What your music collection consists of also make a difference. I have specific tracks I use to test sibilance, as they contain passages where a particular phrase would have notes that just pierces the ears, and if you don't have songs like that in your collection, then it's very likely you can listen for many hours and not notice it. 

Quote:
12dB cut at 7k!!! Seems a bit drastic, that's more than what one needs to cut the HD800's 6k spike and the W4s are nowhere near as bright or sibilant as the HD800!, are we really talking about the Westone 4s here??? I do have both the LCD-2s and the Westone 4s, W4s may sound a tad brighter than the LCD-2s but 12dB at 7k? I would have returned them right away. :-?
 
Try to replicate my EQ curve and listen for yourself. Don't just look at the numbers because often the numbers only tell part of the story. Also, the HD800 isn't an IEM where the ear canal peak resonance is the main culprit. When EQ'ing often you do surgical cuts and boosts to attain a specific sound, and while on paper it looks severe, but depending on how wide or narrow the band is and where you are doing it, the result will be exactly what you want. That's why you have to trust your ears, not just your eyes. 
 
Quote:
 Based on your impression, and others alike, it seems to me that there isn't a clear cut indication that the W4 delivers a solid "improvement" over the W3 or even UM3X. 

Actually, the W4 is a significant improvement over W3, since its bass isn't nearly as out of control, and it's also not as piercing in the sibilance region. I have only heard the UM3X briefly in the past, and it sounded like a more neutral version of the W3, and if I remember correctly, the W4 is more colored than the UM3X, but I can't say for sure unless I have the UM3X in my studio for some comprehensive testing. 
 
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If this FR graph can be believed, the spike appears higher http://sonove.angry.jp/Westone4/FR_Westone4_vs_ER4P.gif

However I tried your eq and it sounds pretty good with the couple of songs I listened to. Bass sounds excellent and it removed the mid/treble resonance that I never noticed before. Cymbals actually sound clearer. I'm not sure the dip needs to be 12 db's but I like how it sounds. That being said, it is very tough to recreate your eq in EQu on the iPhone. I have to add a few more points here ad there to get the overall shape. If you happen to have EQu and can send me the exact coordinates, I'd appreciate it.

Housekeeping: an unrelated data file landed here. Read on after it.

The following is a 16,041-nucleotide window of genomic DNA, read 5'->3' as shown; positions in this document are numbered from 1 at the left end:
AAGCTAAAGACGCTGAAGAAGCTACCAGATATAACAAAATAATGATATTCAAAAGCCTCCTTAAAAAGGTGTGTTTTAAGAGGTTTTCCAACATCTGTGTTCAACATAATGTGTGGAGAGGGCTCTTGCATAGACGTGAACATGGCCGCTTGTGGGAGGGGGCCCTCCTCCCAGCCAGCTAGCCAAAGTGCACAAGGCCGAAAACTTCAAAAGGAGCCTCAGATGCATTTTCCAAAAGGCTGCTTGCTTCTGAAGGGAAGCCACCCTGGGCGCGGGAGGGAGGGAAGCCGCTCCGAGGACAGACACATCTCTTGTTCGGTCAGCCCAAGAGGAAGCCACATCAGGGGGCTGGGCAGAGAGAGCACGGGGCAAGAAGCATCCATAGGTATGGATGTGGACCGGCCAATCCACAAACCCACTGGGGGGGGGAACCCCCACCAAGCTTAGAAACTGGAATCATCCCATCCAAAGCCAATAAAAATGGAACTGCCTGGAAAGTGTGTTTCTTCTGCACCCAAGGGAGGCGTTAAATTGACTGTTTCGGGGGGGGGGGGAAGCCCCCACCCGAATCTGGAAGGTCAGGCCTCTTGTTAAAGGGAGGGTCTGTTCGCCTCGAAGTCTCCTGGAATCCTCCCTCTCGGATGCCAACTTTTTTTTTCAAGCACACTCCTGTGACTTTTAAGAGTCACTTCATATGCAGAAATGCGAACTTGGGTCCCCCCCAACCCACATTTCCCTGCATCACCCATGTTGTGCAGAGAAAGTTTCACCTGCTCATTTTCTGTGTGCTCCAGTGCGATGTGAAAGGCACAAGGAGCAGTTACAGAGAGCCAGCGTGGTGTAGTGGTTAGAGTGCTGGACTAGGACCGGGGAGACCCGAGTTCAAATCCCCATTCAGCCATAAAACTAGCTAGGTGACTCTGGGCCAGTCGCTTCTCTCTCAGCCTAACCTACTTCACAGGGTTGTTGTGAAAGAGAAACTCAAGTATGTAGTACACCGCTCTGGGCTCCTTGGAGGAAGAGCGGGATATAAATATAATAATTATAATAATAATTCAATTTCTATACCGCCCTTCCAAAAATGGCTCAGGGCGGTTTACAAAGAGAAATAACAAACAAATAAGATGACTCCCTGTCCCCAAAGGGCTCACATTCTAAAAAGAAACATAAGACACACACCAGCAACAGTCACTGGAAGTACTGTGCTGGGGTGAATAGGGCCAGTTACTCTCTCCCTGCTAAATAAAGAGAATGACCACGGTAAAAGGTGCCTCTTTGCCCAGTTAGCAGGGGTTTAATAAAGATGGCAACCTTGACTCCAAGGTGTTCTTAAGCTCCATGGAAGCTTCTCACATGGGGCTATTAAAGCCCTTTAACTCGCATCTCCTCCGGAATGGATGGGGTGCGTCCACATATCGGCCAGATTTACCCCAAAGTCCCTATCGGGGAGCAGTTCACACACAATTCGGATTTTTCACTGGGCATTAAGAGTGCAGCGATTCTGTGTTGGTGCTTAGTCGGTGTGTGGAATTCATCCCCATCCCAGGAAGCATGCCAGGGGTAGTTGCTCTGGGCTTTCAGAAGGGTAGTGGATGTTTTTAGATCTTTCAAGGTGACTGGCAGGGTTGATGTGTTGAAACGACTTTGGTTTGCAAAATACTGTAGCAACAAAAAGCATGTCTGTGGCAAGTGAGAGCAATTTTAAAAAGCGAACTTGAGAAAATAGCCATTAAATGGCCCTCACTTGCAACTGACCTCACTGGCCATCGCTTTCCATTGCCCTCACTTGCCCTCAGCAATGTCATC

It will be interesting if the um56 tips change my impressions when they arrive.
 
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Quote:
If this FR graph can be believed, the spike appears higher http://sonove.angry.jp/Westone4/FR_Westone4_vs_ER4P.gif

However I tried your eq and it sounds pretty good with the couple of songs I listened to. Bass sounds excellent and it removed the mid/treble resonance that I never noticed before. Cymbals actually sound clearer. I'm not sure the dip needs to be 12 db's but I like how it sounds. That being said, it is very tough to recreate your eq in EQu on the iPhone. I have to add a few more points here ad there to get the overall shape. If you happen to have EQu and can send me the exact coordinates, I'd appreciate it.

It will be interesting if the um56 tips change my impressions when they arrive.
 
Can that FR graph be trusted? What is the source? That hump in the bass confirms my impression--it's almost exactly the same amount of dB as my cut. Now that I have a FR graph, I can tweak the W4 EQ curve to be even more refined (such as changing the bass cut bandwidth to a gently curve to match the FR graph--assuming it can be trusted).